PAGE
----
Overview of principle. Contact between students and faculty is a key factor for increased learner motivation and involvement within a course. This interaction can be strengthened through the affordances provided by an online environment. The nature of contact can take several forms including the sharing of useful resources, discussion leading to joint problem solving and shared learning. In online environments such as MOOCs, various aspects of the instructor’s role in the communication process can be undertaken by a student or peers as a means to counter constraints.
Affordances found within EdX which promote principle. Courses created for EdX, can support good practice encouraging contacts between students and faculty by:
Overview of principle. As with encouraging contact between students and the instructor, the development of reciprocity and cooperation among students is important as it deepens the learner’s understanding with the sharing of thoughts and feeling as they respond to others. Courses should be designed that provide students with access to communication tools that facilitate activities that promote interaction, collaboration, discussion and group problem solving. In an online environment, geographic location is not as limited with the use of collaborative tools such as texting, email, chat and social media.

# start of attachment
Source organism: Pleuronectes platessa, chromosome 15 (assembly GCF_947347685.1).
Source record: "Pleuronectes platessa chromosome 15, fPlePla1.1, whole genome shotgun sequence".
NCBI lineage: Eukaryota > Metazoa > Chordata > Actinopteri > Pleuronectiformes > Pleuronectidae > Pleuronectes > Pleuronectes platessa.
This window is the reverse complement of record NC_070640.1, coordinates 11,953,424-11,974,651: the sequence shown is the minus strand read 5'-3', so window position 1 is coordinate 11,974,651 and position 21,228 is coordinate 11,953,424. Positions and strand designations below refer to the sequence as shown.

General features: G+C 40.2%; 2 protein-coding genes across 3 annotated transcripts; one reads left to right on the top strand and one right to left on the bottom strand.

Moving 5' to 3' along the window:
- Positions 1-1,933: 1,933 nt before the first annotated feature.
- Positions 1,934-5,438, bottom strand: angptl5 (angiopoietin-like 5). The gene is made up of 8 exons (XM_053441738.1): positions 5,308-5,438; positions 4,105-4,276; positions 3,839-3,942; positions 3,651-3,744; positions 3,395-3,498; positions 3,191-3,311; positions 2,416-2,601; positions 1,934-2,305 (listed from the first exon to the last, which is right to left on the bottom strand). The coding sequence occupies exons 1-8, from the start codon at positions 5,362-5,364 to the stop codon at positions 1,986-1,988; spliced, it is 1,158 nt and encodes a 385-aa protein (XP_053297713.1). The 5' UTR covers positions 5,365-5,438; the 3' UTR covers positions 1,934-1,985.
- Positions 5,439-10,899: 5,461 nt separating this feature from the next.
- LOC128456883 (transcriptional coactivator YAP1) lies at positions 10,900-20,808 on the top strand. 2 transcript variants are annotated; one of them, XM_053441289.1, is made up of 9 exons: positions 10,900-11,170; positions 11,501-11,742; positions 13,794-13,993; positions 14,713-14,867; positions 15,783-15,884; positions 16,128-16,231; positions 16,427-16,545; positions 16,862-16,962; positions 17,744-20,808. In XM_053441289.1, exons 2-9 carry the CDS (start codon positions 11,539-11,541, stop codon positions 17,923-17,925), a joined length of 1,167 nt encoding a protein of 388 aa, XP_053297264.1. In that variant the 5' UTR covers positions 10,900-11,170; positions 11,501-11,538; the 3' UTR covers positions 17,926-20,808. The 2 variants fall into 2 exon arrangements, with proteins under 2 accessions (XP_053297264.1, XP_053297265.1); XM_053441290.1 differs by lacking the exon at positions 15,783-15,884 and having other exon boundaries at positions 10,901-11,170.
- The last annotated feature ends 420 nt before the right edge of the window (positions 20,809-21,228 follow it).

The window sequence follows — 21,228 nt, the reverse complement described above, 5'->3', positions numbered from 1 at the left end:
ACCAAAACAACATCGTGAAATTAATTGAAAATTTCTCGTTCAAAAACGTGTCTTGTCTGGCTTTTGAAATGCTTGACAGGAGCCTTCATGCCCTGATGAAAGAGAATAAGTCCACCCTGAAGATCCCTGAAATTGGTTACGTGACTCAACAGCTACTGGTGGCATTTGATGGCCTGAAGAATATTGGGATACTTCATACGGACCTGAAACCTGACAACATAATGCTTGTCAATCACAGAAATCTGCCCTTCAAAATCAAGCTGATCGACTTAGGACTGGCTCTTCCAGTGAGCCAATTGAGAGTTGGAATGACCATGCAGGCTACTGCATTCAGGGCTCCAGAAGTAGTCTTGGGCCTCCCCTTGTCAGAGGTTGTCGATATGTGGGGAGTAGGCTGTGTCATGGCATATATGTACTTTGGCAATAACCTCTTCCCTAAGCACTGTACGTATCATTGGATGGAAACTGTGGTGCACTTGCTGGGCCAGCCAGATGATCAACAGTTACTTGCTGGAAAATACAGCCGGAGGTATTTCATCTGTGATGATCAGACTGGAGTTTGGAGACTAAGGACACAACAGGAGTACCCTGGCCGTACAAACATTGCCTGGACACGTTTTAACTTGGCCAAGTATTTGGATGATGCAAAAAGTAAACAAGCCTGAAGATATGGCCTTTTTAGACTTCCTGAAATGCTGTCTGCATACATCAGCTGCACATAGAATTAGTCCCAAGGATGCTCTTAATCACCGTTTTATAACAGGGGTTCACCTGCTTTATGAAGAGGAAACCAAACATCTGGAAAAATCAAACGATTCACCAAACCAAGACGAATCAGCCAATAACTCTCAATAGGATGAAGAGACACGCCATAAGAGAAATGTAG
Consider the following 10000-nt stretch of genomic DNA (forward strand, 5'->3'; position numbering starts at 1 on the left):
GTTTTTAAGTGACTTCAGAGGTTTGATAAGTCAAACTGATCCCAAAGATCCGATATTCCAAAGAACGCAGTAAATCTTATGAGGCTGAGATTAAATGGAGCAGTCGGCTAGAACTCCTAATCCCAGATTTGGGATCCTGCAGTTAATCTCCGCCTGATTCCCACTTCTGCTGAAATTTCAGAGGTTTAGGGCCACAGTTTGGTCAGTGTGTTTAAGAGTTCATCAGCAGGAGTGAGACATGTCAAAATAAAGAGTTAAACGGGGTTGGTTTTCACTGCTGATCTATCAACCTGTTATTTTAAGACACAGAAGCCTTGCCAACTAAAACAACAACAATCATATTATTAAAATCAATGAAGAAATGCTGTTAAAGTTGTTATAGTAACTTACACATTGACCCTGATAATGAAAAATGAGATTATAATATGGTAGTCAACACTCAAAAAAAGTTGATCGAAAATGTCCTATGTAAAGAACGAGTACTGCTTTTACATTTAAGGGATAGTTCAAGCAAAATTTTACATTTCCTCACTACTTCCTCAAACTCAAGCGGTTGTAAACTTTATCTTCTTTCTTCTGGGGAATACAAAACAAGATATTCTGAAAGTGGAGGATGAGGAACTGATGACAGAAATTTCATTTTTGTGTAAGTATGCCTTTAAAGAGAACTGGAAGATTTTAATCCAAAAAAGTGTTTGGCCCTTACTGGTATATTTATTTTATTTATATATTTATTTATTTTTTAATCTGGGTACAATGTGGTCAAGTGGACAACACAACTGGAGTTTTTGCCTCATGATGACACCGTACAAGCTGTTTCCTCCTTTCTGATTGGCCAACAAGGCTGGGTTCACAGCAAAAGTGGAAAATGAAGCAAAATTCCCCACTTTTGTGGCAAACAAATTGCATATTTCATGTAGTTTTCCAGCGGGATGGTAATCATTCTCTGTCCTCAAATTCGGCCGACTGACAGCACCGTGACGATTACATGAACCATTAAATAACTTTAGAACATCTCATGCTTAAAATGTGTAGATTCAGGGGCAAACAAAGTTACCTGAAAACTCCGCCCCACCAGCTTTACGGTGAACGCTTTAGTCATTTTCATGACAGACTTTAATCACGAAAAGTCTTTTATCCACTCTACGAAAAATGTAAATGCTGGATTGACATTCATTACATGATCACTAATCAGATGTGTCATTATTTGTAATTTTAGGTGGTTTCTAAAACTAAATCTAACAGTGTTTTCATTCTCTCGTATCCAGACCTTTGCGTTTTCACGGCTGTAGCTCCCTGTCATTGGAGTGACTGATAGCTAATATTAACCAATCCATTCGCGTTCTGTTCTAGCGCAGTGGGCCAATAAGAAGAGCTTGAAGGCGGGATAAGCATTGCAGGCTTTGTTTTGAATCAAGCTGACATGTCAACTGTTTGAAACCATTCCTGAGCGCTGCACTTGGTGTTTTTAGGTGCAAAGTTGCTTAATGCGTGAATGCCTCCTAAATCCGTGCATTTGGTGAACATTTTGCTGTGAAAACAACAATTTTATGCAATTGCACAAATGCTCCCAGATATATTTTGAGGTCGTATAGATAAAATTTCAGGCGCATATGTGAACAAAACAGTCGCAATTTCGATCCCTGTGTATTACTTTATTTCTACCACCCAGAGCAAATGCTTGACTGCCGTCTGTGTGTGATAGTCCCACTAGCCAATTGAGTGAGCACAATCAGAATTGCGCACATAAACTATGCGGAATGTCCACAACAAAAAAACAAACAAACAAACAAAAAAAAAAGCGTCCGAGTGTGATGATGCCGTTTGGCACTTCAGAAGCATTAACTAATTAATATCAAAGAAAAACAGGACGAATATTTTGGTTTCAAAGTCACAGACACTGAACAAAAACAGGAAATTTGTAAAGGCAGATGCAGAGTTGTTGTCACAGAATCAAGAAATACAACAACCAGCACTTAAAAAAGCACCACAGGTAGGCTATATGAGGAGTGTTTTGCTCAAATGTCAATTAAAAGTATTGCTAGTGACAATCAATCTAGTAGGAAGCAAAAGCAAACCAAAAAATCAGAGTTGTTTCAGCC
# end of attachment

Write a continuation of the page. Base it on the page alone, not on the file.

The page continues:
Affordances within EdX which promote principle. Courses created for EdX, can support good practice developing reciprocity and cooperation among students by:
Overview of principle. With proper and thoughtful selection, technology can have positive effects for the learning community and support other best practices such as encourage active learning (Chickering & Ehrmann, 1996) and appeal to greater learning styles (Tonsing-Meyer, 2013; McGee & Reis, 2012). Active learning occurs when students are provided opportunities to talk about their learning, write in a reflective manner, relate learning to past experiences and do so in a way that is relevant so that they can apply it to their daily lives. To encourage active learning, an instructor must make available tools and resources that promote learning by doing, offer time-delayed exchange as well as real time conversation to take place between learning community members.